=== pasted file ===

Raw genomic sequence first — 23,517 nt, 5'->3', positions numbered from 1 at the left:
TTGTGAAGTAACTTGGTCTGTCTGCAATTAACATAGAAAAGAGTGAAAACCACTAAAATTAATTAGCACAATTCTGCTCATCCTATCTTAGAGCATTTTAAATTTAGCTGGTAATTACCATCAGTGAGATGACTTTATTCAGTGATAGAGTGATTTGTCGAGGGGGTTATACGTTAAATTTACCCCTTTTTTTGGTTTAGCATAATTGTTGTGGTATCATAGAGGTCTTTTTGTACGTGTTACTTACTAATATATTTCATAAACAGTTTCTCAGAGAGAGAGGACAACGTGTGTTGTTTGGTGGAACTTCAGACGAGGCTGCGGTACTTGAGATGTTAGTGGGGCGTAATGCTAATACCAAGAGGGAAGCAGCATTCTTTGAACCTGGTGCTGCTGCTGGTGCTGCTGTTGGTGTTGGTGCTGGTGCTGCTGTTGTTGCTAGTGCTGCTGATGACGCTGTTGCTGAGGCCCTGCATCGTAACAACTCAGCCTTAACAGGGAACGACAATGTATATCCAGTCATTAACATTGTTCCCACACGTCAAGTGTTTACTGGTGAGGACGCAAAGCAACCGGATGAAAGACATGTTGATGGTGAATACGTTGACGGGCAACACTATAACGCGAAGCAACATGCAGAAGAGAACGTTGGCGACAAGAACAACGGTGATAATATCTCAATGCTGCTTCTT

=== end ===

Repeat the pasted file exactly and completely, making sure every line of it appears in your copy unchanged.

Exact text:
Raw genomic sequence first — 23,517 nt, 5'->3', positions numbered from 1 at the left:
TTGTGAAGTAACTTGGTCTGTCTGCAATTAACATAGAAAAGAGTGAAAACCACTAAAATTAATTAGCACAATTCTGCTCATCCTATCTTAGAGCATTTTAAATTTAGCTGGTAATTACCATCAGTGAGATGACTTTATTCAGTGATAGAGTGATTTGTCGAGGGGGTTATACGTTAAATTTACCCCTTTTTTTGGTTTAGCATAATTGTTGTGGTATCATAGAGGTCTTTTTGTACGTGTTACTTACTAATATATTTCATAAACAGTTTCTCAGAGAGAGAGGACAACGTGTGTTGTTTGGTGGAACTTCAGACGAGGCTGCGGTACTTGAGATGTTAGTGGGGCGTAATGCTAATACCAAGAGGGAAGCAGCATTCTTTGAACCTGGTGCTGCTGCTGGTGCTGCTGTTGGTGTTGGTGCTGGTGCTGCTGTTGTTGCTAGTGCTGCTGATGACGCTGTTGCTGAGGCCCTGCATCGTAACAACTCAGCCTTAACAGGGAACGACAATGTATATCCAGTCATTAACATTGTTCCCACACGTCAAGTGTTTACTGGTGAGGACGCAAAGCAACCGGATGAAAGACATGTTGATGGTGAATACGTTGACGGGCAACACTATAACGCGAAGCAACATGCAGAAGAGAACGTTGGCGACAAGAACAACGGTGATAATATCTCAATGCTGCTTCTT